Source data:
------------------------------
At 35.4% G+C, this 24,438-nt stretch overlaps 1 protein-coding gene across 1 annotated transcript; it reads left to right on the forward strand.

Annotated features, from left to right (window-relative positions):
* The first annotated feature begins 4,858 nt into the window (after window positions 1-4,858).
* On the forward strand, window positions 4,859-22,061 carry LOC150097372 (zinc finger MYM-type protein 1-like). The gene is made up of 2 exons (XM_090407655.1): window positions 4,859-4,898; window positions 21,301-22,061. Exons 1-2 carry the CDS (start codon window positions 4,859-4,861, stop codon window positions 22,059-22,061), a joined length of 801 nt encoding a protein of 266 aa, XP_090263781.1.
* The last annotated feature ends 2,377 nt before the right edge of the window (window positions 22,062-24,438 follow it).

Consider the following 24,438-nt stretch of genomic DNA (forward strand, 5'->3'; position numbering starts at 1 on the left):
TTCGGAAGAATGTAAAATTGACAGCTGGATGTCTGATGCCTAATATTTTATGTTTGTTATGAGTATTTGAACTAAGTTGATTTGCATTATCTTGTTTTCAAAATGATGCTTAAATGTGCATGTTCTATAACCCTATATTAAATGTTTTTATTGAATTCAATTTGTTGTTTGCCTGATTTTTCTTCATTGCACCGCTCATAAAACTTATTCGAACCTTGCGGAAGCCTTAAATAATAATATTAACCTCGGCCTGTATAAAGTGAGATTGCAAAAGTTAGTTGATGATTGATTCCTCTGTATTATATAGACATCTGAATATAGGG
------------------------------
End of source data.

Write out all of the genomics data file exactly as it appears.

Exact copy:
At 35.4% G+C, this 24,438-nt stretch overlaps 1 protein-coding gene across 1 annotated transcript; it reads left to right on the forward strand.

Annotated features, from left to right (window-relative positions):
* The first annotated feature begins 4,858 nt into the window (after window positions 1-4,858).
* On the forward strand, window positions 4,859-22,061 carry LOC150097372 (zinc finger MYM-type protein 1-like). The gene is made up of 2 exons (XM_090407655.1): window positions 4,859-4,898; window positions 21,301-22,061. Exons 1-2 carry the CDS (start codon window positions 4,859-4,861, stop codon window positions 22,059-22,061), a joined length of 801 nt encoding a protein of 266 aa, XP_090263781.1.
* The last annotated feature ends 2,377 nt before the right edge of the window (window positions 22,062-24,438 follow it).

Consider the following 24,438-nt stretch of genomic DNA (forward strand, 5'->3'; position numbering starts at 1 on the left):
TTCGGAAGAATGTAAAATTGACAGCTGGATGTCTGATGCCTAATATTTTATGTTTGTTATGAGTATTTGAACTAAGTTGATTTGCATTATCTTGTTTTCAAAATGATGCTTAAATGTGCATGTTCTATAACCCTATATTAAATGTTTTTATTGAATTCAATTTGTTGTTTGCCTGATTTTTCTTCATTGCACCGCTCATAAAACTTATTCGAACCTTGCGGAAGCCTTAAATAATAATATTAACCTCGGCCTGTATAAAGTGAGATTGCAAAAGTTAGTTGATGATTGATTCCTCTGTATTATATAGACATCTGAATATAGGG